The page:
Location and Directions

Links: Abbott’s Mill

William Faulkner’s Rowan Oak, Mississippi

Rowan Oak, William Faulkner’s beloved antebellum home and refuge, attracts enthusiasts from around the world. He purchased the home in 1930 and named it “Rowan Oak” after Scottish lore that promised good fortune to homeowners who displayed a rowan oak branch on their door. A major figure in American literature, William Faulkner (1897-1962) was inspired by his Oxford surroundings when he created the fictional characters of his Yoknapatawpha County. For his accumulated work he was awarded the Nobel Prize in 1950 and the Pulitzer Price in 1955 and posthumously in 1963. Today, Rowan Oak is owned by the University of Mississippi and open to visitors.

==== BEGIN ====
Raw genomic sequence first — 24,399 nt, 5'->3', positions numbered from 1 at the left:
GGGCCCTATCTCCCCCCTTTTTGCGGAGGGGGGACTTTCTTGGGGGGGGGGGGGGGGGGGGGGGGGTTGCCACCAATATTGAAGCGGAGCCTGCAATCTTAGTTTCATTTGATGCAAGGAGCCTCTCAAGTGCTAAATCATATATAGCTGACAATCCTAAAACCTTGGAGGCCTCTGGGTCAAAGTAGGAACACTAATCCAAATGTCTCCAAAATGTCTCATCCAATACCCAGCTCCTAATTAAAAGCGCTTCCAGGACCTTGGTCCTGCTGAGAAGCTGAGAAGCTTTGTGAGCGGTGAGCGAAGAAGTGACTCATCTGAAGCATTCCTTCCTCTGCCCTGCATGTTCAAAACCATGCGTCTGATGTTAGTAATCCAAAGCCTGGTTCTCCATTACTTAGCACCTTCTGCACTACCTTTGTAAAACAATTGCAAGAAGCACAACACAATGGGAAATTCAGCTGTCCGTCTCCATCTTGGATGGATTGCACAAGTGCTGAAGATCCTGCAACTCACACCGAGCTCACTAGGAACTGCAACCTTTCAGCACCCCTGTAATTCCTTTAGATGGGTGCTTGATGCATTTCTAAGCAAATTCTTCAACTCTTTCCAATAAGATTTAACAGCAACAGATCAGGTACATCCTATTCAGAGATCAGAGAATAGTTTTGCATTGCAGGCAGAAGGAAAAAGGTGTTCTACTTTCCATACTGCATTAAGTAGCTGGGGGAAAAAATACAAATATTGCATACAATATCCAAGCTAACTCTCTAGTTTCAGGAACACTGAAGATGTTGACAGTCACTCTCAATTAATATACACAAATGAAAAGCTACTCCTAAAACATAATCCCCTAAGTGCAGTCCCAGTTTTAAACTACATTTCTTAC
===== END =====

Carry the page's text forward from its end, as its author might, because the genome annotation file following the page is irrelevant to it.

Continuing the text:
Location and Directions

Links: Rowan Oak

B & O Railroad Museum, Baltimore